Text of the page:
But first, let's review the past 48 games. Here are my nominations for the best and the worst of the, er, lower 48:
Best Team (Most Likely to Win Tournament)
1. Brazil. That 0-0 bomb against Portugal should do very little to change anyone's understanding of this team. Until they get beat, they are the favorites, plain and simple.
2. Argentina. The form team of the tournament so far. With 7 goals for and only one misplay against, they have the best goal differential of any team that did not get the opportunity to play North Korea. Messi still somehow hasn't scored, but his magical play-making has been in evidence; and the avalanche of posts and bars and bare-misses in round one says to me that he's due to explode in round two.
3. Netherlands. They haven't shown quite the offensive firepower I hoped for, but they're getting the job done. Their biggest remaining obstacle is the draw: after Slovakia, they've got to take on Brazil, and somehow I don't see the Brazilians losing that early this year. But if it's going to be an Oranje tournament, they're going to have spring a major victory sooner rather than later, so why not?
4. Spain. I predicted they'd struggle, and they have. Sort of. The Spanish still haven't hit their offensive stride, and were somewhat fortunate against Chile (the goaltender mis-play and early red card gave an air of decisiveness to that game that their play on the field had not warranted). Still, they topped the group and clearly have the guns for a deep run. We'll see if it happens.
5. Portgual. I hate to admit it, but these guys are still a threat. Along with Uruguay, they're the only advancing team not to have allowed a single goal, but unlike Uruguay, they have offensive weaponry to match. And they did it in the Group of Death, not against the beleagured French and overmatched hosts. I could easily see them sneaking past Spain on Tuesday.
1. Argentina. They've got best player in the world (and if Argentina makes the final, Cup MVP, even if he doesn't score much), the best strikers in the world, and their coach is the "Ron Artest of the World Cup." What's not to love? Unless they match up against an Anglo-American team, I'll be pulling for the Argentines the rest of the way.
2. USA. I said it before, and I'll say it again: the Americans have played in three of the tournament's most exciting games. We're not the most skilled team, or the most subtle, but we unfailingly try to score, and drama somehow seems to surround us. This bodes well, I think, in round 2.
3. Germany. Of all the European teams here, they've shown the most flair so far -- even if 80% of it came in one match against an unprepared Australia. Still, a potential quarterfinal match against Argentina has got to make neutral fans drool.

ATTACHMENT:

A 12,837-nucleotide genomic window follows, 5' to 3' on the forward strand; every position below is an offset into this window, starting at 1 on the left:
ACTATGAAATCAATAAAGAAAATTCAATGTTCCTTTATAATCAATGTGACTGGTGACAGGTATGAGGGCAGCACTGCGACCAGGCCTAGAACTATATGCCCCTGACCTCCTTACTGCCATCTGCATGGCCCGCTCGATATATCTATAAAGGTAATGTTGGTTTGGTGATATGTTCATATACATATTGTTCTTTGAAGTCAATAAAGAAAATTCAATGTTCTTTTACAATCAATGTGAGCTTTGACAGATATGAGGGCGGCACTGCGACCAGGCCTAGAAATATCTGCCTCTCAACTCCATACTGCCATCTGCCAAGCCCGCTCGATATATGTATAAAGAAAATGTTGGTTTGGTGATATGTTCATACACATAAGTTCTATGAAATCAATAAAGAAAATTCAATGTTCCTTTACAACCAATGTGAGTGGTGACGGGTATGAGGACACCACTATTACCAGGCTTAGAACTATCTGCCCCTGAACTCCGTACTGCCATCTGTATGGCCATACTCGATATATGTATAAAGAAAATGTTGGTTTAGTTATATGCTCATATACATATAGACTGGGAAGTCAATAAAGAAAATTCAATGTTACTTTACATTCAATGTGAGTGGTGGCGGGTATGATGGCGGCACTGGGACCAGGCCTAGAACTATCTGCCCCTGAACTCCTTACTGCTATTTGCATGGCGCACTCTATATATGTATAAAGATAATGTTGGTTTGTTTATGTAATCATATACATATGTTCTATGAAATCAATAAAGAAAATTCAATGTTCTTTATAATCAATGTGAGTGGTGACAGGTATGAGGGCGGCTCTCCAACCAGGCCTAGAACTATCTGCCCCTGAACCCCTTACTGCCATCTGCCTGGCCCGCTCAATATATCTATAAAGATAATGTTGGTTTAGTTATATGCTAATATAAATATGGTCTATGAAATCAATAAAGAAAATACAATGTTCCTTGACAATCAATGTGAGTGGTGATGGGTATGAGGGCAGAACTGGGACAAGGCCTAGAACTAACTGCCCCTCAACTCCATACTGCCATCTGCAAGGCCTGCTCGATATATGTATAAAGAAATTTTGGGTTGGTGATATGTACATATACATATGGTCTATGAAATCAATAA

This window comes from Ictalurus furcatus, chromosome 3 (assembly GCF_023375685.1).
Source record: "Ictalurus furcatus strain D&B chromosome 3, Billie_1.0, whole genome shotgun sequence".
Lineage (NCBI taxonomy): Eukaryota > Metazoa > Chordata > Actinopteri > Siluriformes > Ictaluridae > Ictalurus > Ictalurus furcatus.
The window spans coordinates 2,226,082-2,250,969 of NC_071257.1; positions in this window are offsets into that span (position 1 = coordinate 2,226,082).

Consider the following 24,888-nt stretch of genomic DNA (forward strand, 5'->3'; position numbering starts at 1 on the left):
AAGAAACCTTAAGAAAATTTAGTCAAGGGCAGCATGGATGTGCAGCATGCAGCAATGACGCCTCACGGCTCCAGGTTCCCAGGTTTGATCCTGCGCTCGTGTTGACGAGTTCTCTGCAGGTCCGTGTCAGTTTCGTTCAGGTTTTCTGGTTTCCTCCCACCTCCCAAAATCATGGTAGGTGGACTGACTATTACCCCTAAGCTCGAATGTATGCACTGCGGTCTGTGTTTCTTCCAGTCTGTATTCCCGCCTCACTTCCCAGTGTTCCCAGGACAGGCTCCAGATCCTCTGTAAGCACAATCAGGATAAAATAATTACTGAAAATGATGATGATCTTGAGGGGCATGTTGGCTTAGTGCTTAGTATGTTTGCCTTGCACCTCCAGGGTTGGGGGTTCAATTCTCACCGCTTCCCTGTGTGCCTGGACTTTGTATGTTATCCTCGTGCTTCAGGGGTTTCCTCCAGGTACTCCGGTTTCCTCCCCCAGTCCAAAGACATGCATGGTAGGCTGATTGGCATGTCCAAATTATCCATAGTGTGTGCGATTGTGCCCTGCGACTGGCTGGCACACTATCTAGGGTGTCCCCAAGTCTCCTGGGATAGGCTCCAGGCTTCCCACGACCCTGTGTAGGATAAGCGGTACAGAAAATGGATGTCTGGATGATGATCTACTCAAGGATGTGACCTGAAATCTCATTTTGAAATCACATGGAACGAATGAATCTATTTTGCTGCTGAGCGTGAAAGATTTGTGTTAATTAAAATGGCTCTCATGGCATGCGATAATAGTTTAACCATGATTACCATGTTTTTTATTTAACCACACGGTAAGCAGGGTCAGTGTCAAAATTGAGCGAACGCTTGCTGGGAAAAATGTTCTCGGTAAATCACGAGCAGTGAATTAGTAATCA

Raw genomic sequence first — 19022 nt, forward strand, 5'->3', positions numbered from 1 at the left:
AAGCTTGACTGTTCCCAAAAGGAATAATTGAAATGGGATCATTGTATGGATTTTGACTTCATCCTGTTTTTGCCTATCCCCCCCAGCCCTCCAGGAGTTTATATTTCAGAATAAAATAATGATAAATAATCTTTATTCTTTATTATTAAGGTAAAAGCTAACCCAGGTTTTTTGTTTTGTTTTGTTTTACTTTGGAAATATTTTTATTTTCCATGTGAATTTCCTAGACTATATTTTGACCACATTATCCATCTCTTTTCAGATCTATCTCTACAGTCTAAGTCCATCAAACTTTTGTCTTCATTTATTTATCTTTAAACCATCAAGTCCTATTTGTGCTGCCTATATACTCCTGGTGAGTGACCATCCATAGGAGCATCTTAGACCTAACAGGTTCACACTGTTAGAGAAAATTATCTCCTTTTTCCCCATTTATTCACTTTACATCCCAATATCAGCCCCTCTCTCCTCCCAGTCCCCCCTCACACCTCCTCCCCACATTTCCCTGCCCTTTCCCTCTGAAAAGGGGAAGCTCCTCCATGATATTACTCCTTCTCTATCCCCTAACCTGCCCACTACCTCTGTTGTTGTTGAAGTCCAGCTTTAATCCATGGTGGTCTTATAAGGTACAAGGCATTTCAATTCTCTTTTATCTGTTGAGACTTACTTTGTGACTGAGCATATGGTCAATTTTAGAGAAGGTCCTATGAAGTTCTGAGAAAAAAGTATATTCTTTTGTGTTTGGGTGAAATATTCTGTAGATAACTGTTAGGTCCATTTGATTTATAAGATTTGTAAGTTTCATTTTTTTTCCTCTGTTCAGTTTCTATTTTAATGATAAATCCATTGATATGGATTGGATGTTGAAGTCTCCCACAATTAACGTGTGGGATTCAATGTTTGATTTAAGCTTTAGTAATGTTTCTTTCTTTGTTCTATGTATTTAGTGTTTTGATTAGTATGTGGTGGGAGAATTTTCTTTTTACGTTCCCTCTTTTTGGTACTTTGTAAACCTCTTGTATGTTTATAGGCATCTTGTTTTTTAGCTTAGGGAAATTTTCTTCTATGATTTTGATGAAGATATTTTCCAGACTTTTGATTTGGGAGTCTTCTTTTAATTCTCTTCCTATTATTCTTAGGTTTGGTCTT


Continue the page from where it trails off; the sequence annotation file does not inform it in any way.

4. Chile. Not enough goals so far to quite fulfill the attacking promise of their tactics, but I've caught all three Chile matches and they've all been worth watching. If they had kept all their men on the pitch against Spain, another goal might easily have come; I expect the Brazil match to be riddled with scores.
5. South Korea. Guess which teams has seen the most goals scored in its three games so far? Both #1 and #2 hail from the Korean peninsula. The North Koreans, of course, juked their stats (13 totals) by allowing every possible Portuguese touch to sneak into the net; but South Korea, scoring 5 and conceding 6, just seem play an open, goal-friendly style. I've never been a huge fan of theirs, but this is a good thing.
1. David Villa vs. Three Hondurans. Spain 2, Honduras 0. My favorite kind of goal -- the solo burst of dribbling genius that opens up to a brilliant strike on net.
2. Maicon's Acute-Angle Dagger. Brazil 2, North Korea 1. Perhaps not quite as pretty as Villa's gem, but probably more memorable. Never seen anything quite like this before.
3. Donavan's Miracle. USA 1, Algeria 0. On situational rather than aesthetic merits -- it was a slightly botched breakaway, really, but it was also by far the most dramatic, fate-changing goal of the entire competition: an injury time winner that sends one team through and another home.
4. Honda's Delicate Touch. Japan 3, Denmark 1. Japan's free kick goals were fabulous, but Honda's black-flick to Okazaki for the third goal was the most stylish assist of the tournament.
5. Tshabalala Gets Us Underway. South Africa 1, Mexico 1. The tournament opener still gets high marks in my book.